The Cold War consumed almost half a century of global history; the end of World War II was only the beginning of this 45 year-long international crisis. America’s defeat of Japan in 1945 marked the beginning of this turbulent era, which only ended upon the dissolution of the Soviet Union in 1991. This ongoing global conflict, based on the fight between Capitalism and Communism, was centered on the relationship between the United States and the Soviet Union. Fundamental disagreements over government power and social structure divided the formerly allied nations and sparked an intense battle for world supremacy. These two superpowers were the major players in the Cold War; however their battles were fought like a game of chess with smaller third-world countries being used as pawns by the careful chess masters of the United States and Soviet Union, who never actually directly confronted each other in battle (Metcalf, 2003).
During World War II the United States and the Soviet Union joined together as allies against the Nazi regime in Germany; however this alliance was forged out of necessity and was quickly broken after the defeat of Germany and Japan in World War II. In fact, the state of global affairs at the end of World War II was not much better than when the war began. Once the threats of German and Japanese control were no longer concerns, the Soviet Union jumped to take their place in the global race for domination. America viewed the USSR’s subsequent expansion through eastern Europe as the newest threat against their safety and freedom. For the next 30 years Communism and Russia were seen as the greatest risks to American interests, both domestic and international. Most of the significant events of the second half of the 20th century stemmed from the feud between the US and the USSR: the Arms Race, Space Race, Korean War, Cuban Missile Crisis, the wars within Vietnam, and the building of the Berlin Wall are only some of the examples of the conflicts between these two great nations (History.com, 2012).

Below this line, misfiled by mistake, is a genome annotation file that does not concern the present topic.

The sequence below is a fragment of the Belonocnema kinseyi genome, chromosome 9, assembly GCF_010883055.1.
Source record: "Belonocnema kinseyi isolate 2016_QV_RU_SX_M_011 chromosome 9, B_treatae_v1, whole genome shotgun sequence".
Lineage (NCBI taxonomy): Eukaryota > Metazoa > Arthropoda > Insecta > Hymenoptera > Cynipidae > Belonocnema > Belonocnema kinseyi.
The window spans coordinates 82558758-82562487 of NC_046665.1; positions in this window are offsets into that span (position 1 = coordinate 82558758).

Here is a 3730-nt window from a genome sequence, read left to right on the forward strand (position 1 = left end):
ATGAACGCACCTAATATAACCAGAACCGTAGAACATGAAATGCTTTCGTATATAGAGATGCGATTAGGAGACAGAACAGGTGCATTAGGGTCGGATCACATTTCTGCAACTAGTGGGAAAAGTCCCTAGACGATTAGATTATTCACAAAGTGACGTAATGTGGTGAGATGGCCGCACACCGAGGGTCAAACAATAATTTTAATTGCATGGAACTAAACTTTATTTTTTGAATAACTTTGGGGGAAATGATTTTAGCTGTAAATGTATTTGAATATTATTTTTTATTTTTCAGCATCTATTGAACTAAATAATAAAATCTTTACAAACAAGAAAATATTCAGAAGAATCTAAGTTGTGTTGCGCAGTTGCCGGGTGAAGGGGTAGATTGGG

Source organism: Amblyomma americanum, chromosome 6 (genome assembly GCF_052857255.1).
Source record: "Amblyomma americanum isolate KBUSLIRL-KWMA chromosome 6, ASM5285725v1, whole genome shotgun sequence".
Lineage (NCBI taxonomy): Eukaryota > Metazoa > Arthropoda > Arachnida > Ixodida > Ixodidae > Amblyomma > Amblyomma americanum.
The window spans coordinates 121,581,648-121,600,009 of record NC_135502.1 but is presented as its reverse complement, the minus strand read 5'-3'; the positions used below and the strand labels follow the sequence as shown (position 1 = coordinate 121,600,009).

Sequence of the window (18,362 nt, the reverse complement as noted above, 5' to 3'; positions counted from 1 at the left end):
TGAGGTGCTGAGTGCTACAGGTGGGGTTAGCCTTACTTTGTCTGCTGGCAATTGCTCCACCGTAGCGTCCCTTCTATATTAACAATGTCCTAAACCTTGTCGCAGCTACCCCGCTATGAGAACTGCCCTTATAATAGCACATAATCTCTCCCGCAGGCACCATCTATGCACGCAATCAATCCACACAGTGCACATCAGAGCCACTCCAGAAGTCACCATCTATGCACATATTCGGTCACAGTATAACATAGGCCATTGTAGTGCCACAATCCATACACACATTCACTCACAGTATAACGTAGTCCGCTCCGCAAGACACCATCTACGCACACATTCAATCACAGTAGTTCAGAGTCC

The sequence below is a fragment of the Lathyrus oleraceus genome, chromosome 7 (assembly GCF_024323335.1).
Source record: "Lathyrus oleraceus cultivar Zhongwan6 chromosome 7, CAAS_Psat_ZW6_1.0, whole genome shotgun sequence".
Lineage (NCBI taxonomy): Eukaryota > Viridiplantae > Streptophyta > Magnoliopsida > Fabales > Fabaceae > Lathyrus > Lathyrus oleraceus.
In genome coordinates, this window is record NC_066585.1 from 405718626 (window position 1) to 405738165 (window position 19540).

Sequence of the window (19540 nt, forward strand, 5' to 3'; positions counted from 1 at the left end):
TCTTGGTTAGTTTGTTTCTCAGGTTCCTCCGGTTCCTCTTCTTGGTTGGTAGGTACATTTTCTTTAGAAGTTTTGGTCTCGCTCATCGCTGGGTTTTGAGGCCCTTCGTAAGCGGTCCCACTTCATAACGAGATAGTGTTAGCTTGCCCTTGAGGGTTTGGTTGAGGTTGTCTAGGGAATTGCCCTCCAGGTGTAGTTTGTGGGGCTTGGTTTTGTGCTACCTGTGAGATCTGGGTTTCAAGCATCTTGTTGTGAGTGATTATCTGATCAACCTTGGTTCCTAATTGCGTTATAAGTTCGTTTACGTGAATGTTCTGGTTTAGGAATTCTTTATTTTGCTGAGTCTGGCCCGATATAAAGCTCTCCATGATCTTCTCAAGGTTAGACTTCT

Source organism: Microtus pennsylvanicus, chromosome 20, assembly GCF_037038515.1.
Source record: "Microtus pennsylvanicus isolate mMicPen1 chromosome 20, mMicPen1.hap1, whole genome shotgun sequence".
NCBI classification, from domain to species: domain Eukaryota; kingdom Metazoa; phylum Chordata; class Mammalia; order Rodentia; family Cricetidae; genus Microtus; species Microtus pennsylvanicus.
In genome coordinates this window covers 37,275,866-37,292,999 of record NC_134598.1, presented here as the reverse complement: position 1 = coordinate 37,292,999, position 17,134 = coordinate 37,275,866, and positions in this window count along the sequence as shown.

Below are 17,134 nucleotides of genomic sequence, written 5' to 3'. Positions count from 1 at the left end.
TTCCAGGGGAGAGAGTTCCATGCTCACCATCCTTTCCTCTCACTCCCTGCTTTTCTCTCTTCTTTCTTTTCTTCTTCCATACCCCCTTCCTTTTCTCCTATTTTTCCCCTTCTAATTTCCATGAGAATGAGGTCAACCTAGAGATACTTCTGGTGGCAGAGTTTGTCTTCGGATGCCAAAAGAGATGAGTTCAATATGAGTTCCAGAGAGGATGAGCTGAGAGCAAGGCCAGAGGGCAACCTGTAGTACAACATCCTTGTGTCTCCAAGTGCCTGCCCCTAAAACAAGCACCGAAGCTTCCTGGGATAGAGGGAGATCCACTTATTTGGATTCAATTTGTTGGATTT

While the threat of nuclear devastation was a constant fear for American citizens, the United States didn’t actually experience any kind of foreign attack or battle on American soil after the bombing of Pearl Harbor until 10 years after the end of the Cold War when the Taliban attacked the World Trade Centers in New York City on September 11, 2001. The real threats to American citizens during the Cold War were aimed at their freedoms and way of life. Everything that defined the American nation and its citizens was being threatened at its very core. The ideologies, values, and comforts Americans were so proud of were under attack by communist nations, with Russia at the helm.
The ultimate threat accomplished by America’s enemies during the Cold War was the fear instilled in the American people. After the victory of World War II, America was almost euphoric in its gains from post-war life; the depression was over, affluent suburbs were sprouting up around the country, and the economy was in a better state than it had been in several decades; material wealth defined the prosperous lifestyle of the new America (Farber, 1994). The communists’ potential to destroy this new lifestyle, and its continuous threats to do so, broke America’s pride and spirit leaving a wake of fear and paranoia throughout society. The only battle fought on American soil during the Cold War was internal: American vs. American. The McCarthy witch hunts and blacklisting can be seen as a communist victory in America during the history of the Cold War.
As the Cold War waged on, Americans began to prepare for the possibility of nuclear war. Bomb shelters popped up in the basements and backyards of the new suburban havens. Food and supplies were stockpiled and kept at the ready in case a long-term stay in the shelters was necessary due to radiation after a nuclear attack. “Duck and Cover” drills were practiced at school and home and families had emergency plans in case of separation during an attack. While being as prepared as possible for a worst-case scenario is always best, in this instance the best possible preparation still would not have been enough for the majority of America’s citizens in the event of an actual nuclear attack. These tactics and drills served more as a panic prevention mechanism than actual protection from nuclear harm. Being prepared and having a plan for a disaster scenario gives people something to do and think about during an emergency, rather than panic and act irrationally, making a bad situation worse. The best preparations one could make for their families were psychological provisions to soothe fear and anxiety and help maintain a normal lifestyle in a world filled with fear and chaos.
Upon reflection of the patterns and events of the Cold War and those that have transpired since, specifically in the Middle East, a primitive question remains: Could human-kind ever really “just give peace a chance” or is there no end to the search for global domination and national supremacy?
Farber, D. (1994). The Age of Great Dreams America in the 1960’s. New York, NY: Hill and Wang.
History.com. (2012). Cold War. http://www.history.com/topics/cold-war Retrieved January 16, 2012
Metcalf, A. (2003). Cold War. http://regentsprep.org/regents/global/themes/conflict/coldwar.cfm Retrieved January 16, 2012